Buffalo Creek Flood Research Paper

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Buffalo Creek Flood of 1972 Submitted to: Professor Summers In partial fulfillment of the requirements in: Tech 4380 By Elena Cassada Texas State University- San Marcos October 27, 2014 ABSTRACT The purpose of this paper is to identify the Buffalo Creek disaster and give • HISTORY Buffalo Creek is located in Logan County, West Virginia and essentially was made up by several cities along the 17-mile creek. It was a growing area due to the location of an important resource, coal. These were coal towns, built by the coal companies for the support of their mines (W.V. Archives and History). Population soon decreases when mechanized mining replaces hand tools which pushed miners out of a job. Buffalo Creek…show more content…
On February 25, 1972 the weather was very unusual during that time of the year. It was strangely rainy and the Buffalo Mining officials were concerned about the conditions of Dam No. 3. So, they monitored the water levels every two hours the day prior to the accident. Early morning on the 26th, one of the operators for the heavy equipment, Denny Gibson, noticed the water level rising above the crest of the impoundment. Five minutes later, the dam fails and nearly 132 million gallons of water and coal waste rushed from Buffalo Mining Company’s slurry impoundments through Buffalo Creek Hollow. It coursed through 16 mine settlements along the creek, killing 125 people, leaving roughly 1,100 people injured, and over 4,000 homeless. The men of Pittston Coal Company referred the accident as an “act of God” (Sewell). When Dam No. 3 failed, the others collapsed instantly. But only four days prior, the dam was declared ‘satisfactory’ by a federal mine inspector. Immediately after the disaster, an outraged community demanded this be investigated by upper authorities. So soon after, U.S. Department of the Interior provided three separate reports by the Bureau of Mines, the Bureau of Reclamation, and a geological survey team headed by dam experts. All of their investigations came to the same conclusion, Dam No. 3 was had not been built to hold large quantities of…show more content…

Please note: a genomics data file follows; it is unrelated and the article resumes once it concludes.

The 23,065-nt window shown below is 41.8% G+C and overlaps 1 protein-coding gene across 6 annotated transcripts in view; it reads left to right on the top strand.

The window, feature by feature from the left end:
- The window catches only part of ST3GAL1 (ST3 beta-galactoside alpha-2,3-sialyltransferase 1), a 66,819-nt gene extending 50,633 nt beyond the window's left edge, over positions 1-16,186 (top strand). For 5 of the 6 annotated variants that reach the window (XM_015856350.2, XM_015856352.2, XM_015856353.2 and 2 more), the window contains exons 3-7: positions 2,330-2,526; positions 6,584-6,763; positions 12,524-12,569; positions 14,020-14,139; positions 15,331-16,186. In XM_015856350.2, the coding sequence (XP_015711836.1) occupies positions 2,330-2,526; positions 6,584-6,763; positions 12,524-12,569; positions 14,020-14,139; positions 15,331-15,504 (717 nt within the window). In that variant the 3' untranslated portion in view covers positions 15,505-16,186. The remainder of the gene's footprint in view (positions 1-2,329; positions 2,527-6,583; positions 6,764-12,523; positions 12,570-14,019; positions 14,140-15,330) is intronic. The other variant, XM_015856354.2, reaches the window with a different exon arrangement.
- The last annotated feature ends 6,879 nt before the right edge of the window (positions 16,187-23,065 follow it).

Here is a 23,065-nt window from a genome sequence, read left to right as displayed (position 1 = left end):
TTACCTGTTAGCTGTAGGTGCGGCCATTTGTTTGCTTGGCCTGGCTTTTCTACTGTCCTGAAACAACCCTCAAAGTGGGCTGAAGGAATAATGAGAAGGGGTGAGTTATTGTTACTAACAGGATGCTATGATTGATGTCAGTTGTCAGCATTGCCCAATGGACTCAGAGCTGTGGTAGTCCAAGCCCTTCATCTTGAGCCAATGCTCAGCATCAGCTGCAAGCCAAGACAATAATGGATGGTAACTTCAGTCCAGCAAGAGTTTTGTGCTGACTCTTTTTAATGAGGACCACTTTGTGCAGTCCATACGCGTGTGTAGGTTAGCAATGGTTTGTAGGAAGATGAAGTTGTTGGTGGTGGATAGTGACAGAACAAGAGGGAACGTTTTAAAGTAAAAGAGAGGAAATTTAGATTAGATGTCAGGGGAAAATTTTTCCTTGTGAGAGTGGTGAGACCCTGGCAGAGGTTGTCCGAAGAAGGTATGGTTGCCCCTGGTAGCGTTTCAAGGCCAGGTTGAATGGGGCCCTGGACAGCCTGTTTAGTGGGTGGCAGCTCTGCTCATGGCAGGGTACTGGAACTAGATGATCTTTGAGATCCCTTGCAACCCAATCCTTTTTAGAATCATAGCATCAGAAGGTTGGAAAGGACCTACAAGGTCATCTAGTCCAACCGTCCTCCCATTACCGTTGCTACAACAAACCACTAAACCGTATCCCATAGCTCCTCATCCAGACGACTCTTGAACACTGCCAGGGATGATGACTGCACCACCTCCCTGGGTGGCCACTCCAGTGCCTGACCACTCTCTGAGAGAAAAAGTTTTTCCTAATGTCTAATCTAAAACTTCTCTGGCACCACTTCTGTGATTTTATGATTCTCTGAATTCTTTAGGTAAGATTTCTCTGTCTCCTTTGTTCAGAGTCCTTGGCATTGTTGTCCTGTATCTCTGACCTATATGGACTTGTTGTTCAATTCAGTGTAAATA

Moore. It was made up entirely of members who were sympathetic to the coal industry. After investigating, it called for legislation and further inquiry by the local prosecutor. It proposed that Pittston Coal Company be charged and guilty of murdering 124 men, women, and children. Their investigations have shown that Pittston was knowingly operating the dams at high capacity but did nothing to accommodate their coal productions. In their engineering analysis of the dam, Mr. Edgar Pierson observed black water seeping into Dam No. 2. These observations are indicative of sludge displacement and piping through the foundation of Dam No. 3, which would have contributed significantly to the weakening of an already unstable foundation (Kelley). By not fixing the issue from the beginning, it caused massive cracks in the dam across the surface and slumps on the downstream face. As the water level rose rapidly behind Dam No. 3, the dam was becoming super-saturated, thus increasing its weight and adding to the load on the foundation. Dam No. 3 was not built using engineering practice standards. It was built on a weak foundation of thick sludge layer (around 40-100 feet) and had an inadequate overflow system. The engineers did not accommodate the other types of water intake such as rain, snowmelt, and the creek itself. The dam simply could not handle the amount of water going through the stream. The

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